Here's who Federer beats the most

If ever there was a time David Ferrer seemed destined to beat Roger Federer, Thursday at the ATP World Tour Finals was it -- even though they were indoors.

Ferrer won his maiden Masters title in Paris after triumphing at home in Valencia and extended his winning streak to 11 by downing Juan Martin del Potro in a bruising three-set contest in London on Tuesday. Further, Federer, referring to his body, revealed he had some "little things" he had to "work through" entering the year-end championships.

But as he has routinely done throughout his career, Federer cooled off a hot challenger and beat the tenacious Spaniard 6-4, 7-6 (5) to improve to 2-0 in Group B and seal a spot in the semifinals. Ferrer went 0-for-6 on break points in Federer's opening two service games, and such wastefulness won't cut it against the Swiss.

In ending Ferrer's period of good luck, Federer prolonged his own streak against the world No. 5: They've butted heads on 14 occasions, and each time it's ended the same way: Game, set, match, Federer.

"In some ways it's helpful to have that one-sided head-to-head record, but at the same time it sometimes creates pressure as well," Federer said. "You try hard. He tries harder because all he needs is that one win, so then he's got that. So, I mean, I tried hard to not make it happen today."

Ferrer and Mikhail Youzhny lead the way among active players in being on the receiving end of a dismal head-to-head record against the 17-time Grand Slam champion, yet they'll take comfort in knowing they have company.

Federer versus David Ferrer (14-0)
Closest call: Federer def. Ferrer 3-6, 6-3, 6-4, 2009

Ferrer has toppled countryman Rafael Nadal, Novak Djokovic and Andy Murray at least twice. But he can't unlock Federer. Reflecting on his troubles against Federer, Ferrer said Thursday: "He's the best of the history. He can do everything with his game. I think he changes very good his game. He has a very good slice, very good serve when he needs [it]. You know, he has a lot of weapons [to hurt] my game."

This includes clay, the surface Ferrer feels most comfortable on.

Federer versus Mikhail Youzhny (14-0)
Closest call: Federer def. Youzhny 5-7, 6-4, 6-3, 2000

Youzhny is a gifted showman and thus sometimes more concerned about executing flashy shots than attempting to win a match (similar to Gael Monfils). If winning is indeed his top priority, he needs to summon his Davis Cup mindset.

Youzhny tested Federer -- in their first tussle 12 years ago in Stockholm.

In one stretch, Youzhny dropped 16 consecutive sets; in their last rendezvous at Wimbledon this year, Youzhny, who was getting drubbed, turned to Andre Agassi in the royal box for help.

"Andre was sitting close, so that's why I asked him," Youzhny said at the time. "He knows how to beat Roger and how to play on grass. He said something, but it did not really help me because it was two sets too late.

"If we had played best-of-seven or nine or 11 (sets) ..."

It likely still would have concluded in straight sets.

Federer versus Jarkko Nieminen (13-0)
Closest call: Federer def. Nieminen 6-1, 4-6, 6-3, 2011

He's a lefty, but unfortunately for the Finn, a lefty without the heavy topspin forehand of Nadal. As much as Nieminen moves well and is steady from the baseline, he lacks the weapons to damage Federer. Nieminen, twice a Grand Slam quarterfinalist, would admit, too, that his second serves leave plenty to be desired.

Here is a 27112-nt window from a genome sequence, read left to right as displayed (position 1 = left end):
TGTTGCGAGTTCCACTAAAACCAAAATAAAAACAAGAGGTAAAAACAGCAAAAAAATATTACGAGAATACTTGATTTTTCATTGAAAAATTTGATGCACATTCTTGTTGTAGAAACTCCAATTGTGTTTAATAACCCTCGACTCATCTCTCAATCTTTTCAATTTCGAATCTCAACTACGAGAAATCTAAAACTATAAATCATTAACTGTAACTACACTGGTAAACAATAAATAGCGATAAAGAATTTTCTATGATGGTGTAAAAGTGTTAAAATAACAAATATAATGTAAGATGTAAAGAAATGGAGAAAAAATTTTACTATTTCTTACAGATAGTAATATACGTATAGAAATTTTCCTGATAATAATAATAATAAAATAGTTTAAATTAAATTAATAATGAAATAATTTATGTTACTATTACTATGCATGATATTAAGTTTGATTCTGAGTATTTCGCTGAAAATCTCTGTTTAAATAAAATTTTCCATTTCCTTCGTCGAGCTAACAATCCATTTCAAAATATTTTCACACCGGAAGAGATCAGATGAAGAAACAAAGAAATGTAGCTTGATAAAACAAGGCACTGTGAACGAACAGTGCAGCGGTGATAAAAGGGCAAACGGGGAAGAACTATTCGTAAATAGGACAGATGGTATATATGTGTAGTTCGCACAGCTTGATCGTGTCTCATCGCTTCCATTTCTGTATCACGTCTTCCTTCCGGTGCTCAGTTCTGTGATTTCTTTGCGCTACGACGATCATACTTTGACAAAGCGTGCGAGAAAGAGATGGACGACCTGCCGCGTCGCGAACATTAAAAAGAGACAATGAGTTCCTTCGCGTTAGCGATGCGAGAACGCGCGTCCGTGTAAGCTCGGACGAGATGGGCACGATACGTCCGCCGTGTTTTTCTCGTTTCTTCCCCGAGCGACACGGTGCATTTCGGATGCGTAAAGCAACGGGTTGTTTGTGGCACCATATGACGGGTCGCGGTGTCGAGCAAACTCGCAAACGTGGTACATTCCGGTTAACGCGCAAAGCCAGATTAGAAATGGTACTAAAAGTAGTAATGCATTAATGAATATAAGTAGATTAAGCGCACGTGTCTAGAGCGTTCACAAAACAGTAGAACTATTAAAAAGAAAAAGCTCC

Federer won the first 23 sets they contested before Nieminen broke through in Federer's hometown of Basel last year.

"If I have to lose against a player more than 10 times, let it be Roger Federer, then," Nieminen wrote on his blog after a defeat to Federer in Halle two years ago. "I told him after the match that I'll challenge him in paddle or beach tennis."

Federer versus Stanislas Wawrinka (12-1)
The Wawrinka win: 6-4, 7-5, 2009

Wawrinka possesses the ability to beat anyone on tour, unlike Nieminen. He's one of the purest ball strikers on the men's tour and generates enormous power off the forehand and backhand.

But Wawrinka struggles to win the big points (against Federer and other top-five players) and, particularly, in taking on his compatriot, must confront the teacher in the student-teacher relationship.

In his prime, under then coach Peter Lundgren and on the heels of dismantling Andy Roddick, Wawrinka was pummeled by Federer in 107 minutes at the 2011 Australian Open.

"You see the first couple of games and think, 'S---, it's like this today,'" said Lundgren, formerly Federer's coach. "Roger saw the ball amazing."

Wawrinka didn't.

Wawrinka also sagged against Federer in Shanghai this fall. Ahead by a set, he lost the second in a tiebreaker -- and was bageled in the third.

Federer versus Nikolay Davydenko (17-2)
The Davydenko breakthrough: 6-2, 4-6, 7-5, 2009

In this instance, the lopsided record is slightly misleading: Although Federer won the first dozen matches, several were close.

At the 2007 French Open, Federer conceded that he might have lost their semifinal in straight sets instead of prevailing in three, 7-5, 7-6 (5), 7-6 (7); a year earlier in Melbourne, Federer edged two more tiebreakers as part of another four-set victory.

Davydenko's misery ended at the World Tour Finals in 2009, and he made it two in a row in Qatar months later, only to collapse against Federer at the 2010 Australian Open, when he led by a set and a break.

"Davydenko went from No. 1 to 400," said Roger Rasheed, then an analyst for Australia's Channel 7. "He blinked."

Since then, Federer has won eight of their nine sets.